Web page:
What to do?
First off, as soon as possible, register whatever domains necessary to protect yourself. Determine now what domain names you care about so you do not need to make this determination with a gun to your head. Right now is the time to think about Chinese character domain names.
Secondly, if someone has taken a domain name that is important to you and they are now offering to sell it to you, you essentially have three choices. One, let the domain name go. Two, buy it from the company that “took” it from you. And, three, pursue legal action against the company that took it from you.
Preemption by registration is your best and least expensive protection.

Nothing has changed since then, near as we can tell, other than that the popularity of these domain name scams waxes and wanes and lately they’ve been on an upswing. Here’s something else you have to ask yourself: do you care that someone is registering your domain name in China? And if you do, do you have a trademark there, which likely would prevent it? And if you care about China, are there other countries where you should be registering your domain name?

Anyway, just be careful out there.

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Dan Harris

I am a founder of Harris Bricken, an international law firm with lawyers in Los Angeles, Portland, San Francisco, Seattle, China and Spain.

I mostly represent companies doing business in emerging market countries. It has taken me many years to build my network and it takes constant communication and travel to maintain it. My work has been as varied as securing the release of two improperly held helicopters in Papua New Guinea, setting up a legal framework to move slag from Canada to Poland’s interior, overseeing hundreds of litigation and arbitration matters in Korea, helping someone avoid terrorism charges in Japan, and seizing fish product in China to collect on a debt.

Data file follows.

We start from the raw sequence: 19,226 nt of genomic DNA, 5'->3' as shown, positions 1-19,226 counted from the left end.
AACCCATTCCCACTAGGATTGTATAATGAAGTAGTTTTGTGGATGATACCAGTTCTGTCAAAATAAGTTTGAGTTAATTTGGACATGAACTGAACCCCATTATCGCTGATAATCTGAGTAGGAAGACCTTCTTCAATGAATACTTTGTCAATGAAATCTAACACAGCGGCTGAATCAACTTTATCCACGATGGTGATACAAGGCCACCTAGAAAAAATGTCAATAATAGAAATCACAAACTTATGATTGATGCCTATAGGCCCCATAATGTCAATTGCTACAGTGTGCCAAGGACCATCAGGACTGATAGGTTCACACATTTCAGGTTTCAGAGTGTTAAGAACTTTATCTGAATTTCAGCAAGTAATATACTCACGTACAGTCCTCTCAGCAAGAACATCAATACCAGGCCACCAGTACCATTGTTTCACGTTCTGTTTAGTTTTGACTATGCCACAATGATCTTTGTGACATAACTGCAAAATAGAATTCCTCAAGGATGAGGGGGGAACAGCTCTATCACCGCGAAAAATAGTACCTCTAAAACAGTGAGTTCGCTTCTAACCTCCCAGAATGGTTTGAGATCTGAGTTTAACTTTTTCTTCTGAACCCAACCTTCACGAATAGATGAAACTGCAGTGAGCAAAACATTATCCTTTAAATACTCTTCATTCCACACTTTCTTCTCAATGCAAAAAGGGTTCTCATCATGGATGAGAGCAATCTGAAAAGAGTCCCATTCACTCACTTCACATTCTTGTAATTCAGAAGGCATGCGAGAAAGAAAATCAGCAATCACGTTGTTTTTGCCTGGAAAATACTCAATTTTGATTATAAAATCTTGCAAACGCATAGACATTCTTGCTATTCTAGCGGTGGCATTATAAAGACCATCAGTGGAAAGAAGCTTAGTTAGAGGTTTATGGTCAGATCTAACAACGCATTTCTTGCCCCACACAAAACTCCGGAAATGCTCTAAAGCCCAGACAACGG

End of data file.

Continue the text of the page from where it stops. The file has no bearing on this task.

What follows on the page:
I was named as one of only three Washington State Amazing Lawyers in International Law, I am AV rated by Martindale-Hubbell Law Directory (its highest rating), I am rated 10.0 by AVVO.com (its highest rating), and I am a SuperLawyer.

I am a frequent writer and public speaker on doing business in Asia and I constantly travel between the United States and Asia. I most commonly speak on China law issues and I am the lead writer of the award winning China Law Blog (www.chinalawblog.com). Forbes Magazine, Fortune Magazine, the Wall Street Journal, Investors Business Daily, Business Week, The National Law Journal, The Washington Post, The ABA Journal, The Economist, Newsweek, NPR, The New York Times and Inside Counsel have all interviewed me regarding various aspects of my international law practice.

I am licensed in Washington, Illinois, and Alaska.

In tandem with the international law team at my firm, I focus on setting up/registering companies overseas (via WFOEs, Rep Offices or Joint Ventures), drafting international contracts (NDAs, OEM Agreements, licensing, distribution, etc.), protecting IP (trademarks, trade secrets, copyrights and patents), and overseeing M&A transactions.